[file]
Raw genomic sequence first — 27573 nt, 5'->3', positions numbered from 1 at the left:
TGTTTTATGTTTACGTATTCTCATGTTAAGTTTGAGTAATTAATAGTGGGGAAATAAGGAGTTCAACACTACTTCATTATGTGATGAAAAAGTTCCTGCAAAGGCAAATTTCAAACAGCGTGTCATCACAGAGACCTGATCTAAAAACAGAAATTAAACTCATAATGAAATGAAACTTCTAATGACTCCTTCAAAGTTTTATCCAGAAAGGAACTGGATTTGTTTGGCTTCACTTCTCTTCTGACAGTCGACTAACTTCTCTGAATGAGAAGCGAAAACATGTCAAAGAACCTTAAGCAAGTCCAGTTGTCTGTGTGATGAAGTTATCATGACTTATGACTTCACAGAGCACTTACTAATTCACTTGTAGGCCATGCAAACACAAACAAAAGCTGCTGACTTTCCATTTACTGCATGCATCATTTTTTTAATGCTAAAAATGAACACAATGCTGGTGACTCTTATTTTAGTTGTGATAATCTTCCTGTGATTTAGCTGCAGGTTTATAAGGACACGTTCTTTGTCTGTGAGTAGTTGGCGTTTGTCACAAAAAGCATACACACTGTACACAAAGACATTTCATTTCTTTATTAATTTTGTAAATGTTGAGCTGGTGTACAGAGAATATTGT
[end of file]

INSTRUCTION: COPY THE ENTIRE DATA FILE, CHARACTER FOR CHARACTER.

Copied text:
Raw genomic sequence first — 27573 nt, 5'->3', positions numbered from 1 at the left:
TGTTTTATGTTTACGTATTCTCATGTTAAGTTTGAGTAATTAATAGTGGGGAAATAAGGAGTTCAACACTACTTCATTATGTGATGAAAAAGTTCCTGCAAAGGCAAATTTCAAACAGCGTGTCATCACAGAGACCTGATCTAAAAACAGAAATTAAACTCATAATGAAATGAAACTTCTAATGACTCCTTCAAAGTTTTATCCAGAAAGGAACTGGATTTGTTTGGCTTCACTTCTCTTCTGACAGTCGACTAACTTCTCTGAATGAGAAGCGAAAACATGTCAAAGAACCTTAAGCAAGTCCAGTTGTCTGTGTGATGAAGTTATCATGACTTATGACTTCACAGAGCACTTACTAATTCACTTGTAGGCCATGCAAACACAAACAAAAGCTGCTGACTTTCCATTTACTGCATGCATCATTTTTTTAATGCTAAAAATGAACACAATGCTGGTGACTCTTATTTTAGTTGTGATAATCTTCCTGTGATTTAGCTGCAGGTTTATAAGGACACGTTCTTTGTCTGTGAGTAGTTGGCGTTTGTCACAAAAAGCATACACACTGTACACAAAGACATTTCATTTCTTTATTAATTTTGTAAATGTTGAGCTGGTGTACAGAGAATATTGT